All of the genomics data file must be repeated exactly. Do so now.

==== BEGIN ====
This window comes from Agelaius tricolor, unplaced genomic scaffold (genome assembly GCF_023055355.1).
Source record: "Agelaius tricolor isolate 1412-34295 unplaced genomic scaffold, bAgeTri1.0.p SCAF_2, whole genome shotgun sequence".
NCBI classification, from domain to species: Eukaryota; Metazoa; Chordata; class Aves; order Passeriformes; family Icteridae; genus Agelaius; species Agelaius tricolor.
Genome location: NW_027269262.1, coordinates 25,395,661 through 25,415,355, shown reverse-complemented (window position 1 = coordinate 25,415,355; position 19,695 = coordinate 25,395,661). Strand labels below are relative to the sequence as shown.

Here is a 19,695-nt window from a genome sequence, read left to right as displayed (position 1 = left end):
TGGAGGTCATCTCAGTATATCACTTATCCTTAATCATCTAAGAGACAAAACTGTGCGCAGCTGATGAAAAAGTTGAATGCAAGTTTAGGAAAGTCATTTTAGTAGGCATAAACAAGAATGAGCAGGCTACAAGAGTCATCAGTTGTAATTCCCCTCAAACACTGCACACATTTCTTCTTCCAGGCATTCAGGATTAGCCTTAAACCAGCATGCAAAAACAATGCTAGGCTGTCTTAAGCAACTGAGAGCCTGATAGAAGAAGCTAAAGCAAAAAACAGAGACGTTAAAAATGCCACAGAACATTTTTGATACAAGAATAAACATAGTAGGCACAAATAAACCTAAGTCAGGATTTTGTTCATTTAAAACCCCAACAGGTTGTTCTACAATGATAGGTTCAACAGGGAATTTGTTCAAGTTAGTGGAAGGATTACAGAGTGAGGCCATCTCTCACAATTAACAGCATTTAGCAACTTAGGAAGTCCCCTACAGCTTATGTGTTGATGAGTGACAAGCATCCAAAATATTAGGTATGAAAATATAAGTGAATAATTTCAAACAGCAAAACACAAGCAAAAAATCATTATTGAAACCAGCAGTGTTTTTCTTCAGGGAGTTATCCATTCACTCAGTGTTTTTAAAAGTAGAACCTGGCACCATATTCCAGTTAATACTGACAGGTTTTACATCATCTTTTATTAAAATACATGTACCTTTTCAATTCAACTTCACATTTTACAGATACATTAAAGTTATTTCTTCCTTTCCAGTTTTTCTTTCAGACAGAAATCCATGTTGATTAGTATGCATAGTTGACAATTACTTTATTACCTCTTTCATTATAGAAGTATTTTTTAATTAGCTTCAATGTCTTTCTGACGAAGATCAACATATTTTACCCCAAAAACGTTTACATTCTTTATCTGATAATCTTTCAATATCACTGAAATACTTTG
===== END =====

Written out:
This window comes from Agelaius tricolor, unplaced genomic scaffold (genome assembly GCF_023055355.1).
Source record: "Agelaius tricolor isolate 1412-34295 unplaced genomic scaffold, bAgeTri1.0.p SCAF_2, whole genome shotgun sequence".
NCBI classification, from domain to species: Eukaryota; Metazoa; Chordata; class Aves; order Passeriformes; family Icteridae; genus Agelaius; species Agelaius tricolor.
Genome location: NW_027269262.1, coordinates 25,395,661 through 25,415,355, shown reverse-complemented (window position 1 = coordinate 25,415,355; position 19,695 = coordinate 25,395,661). Strand labels below are relative to the sequence as shown.

Here is a 19,695-nt window from a genome sequence, read left to right as displayed (position 1 = left end):
TGGAGGTCATCTCAGTATATCACTTATCCTTAATCATCTAAGAGACAAAACTGTGCGCAGCTGATGAAAAAGTTGAATGCAAGTTTAGGAAAGTCATTTTAGTAGGCATAAACAAGAATGAGCAGGCTACAAGAGTCATCAGTTGTAATTCCCCTCAAACACTGCACACATTTCTTCTTCCAGGCATTCAGGATTAGCCTTAAACCAGCATGCAAAAACAATGCTAGGCTGTCTTAAGCAACTGAGAGCCTGATAGAAGAAGCTAAAGCAAAAAACAGAGACGTTAAAAATGCCACAGAACATTTTTGATACAAGAATAAACATAGTAGGCACAAATAAACCTAAGTCAGGATTTTGTTCATTTAAAACCCCAACAGGTTGTTCTACAATGATAGGTTCAACAGGGAATTTGTTCAAGTTAGTGGAAGGATTACAGAGTGAGGCCATCTCTCACAATTAACAGCATTTAGCAACTTAGGAAGTCCCCTACAGCTTATGTGTTGATGAGTGACAAGCATCCAAAATATTAGGTATGAAAATATAAGTGAATAATTTCAAACAGCAAAACACAAGCAAAAAATCATTATTGAAACCAGCAGTGTTTTTCTTCAGGGAGTTATCCATTCACTCAGTGTTTTTAAAAGTAGAACCTGGCACCATATTCCAGTTAATACTGACAGGTTTTACATCATCTTTTATTAAAATACATGTACCTTTTCAATTCAACTTCACATTTTACAGATACATTAAAGTTATTTCTTCCTTTCCAGTTTTTCTTTCAGACAGAAATCCATGTTGATTAGTATGCATAGTTGACAATTACTTTATTACCTCTTTCATTATAGAAGTATTTTTTAATTAGCTTCAATGTCTTTCTGACGAAGATCAACATATTTTACCCCAAAAACGTTTACATTCTTTATCTGATAATCTTTCAATATCACTGAAATACTTTG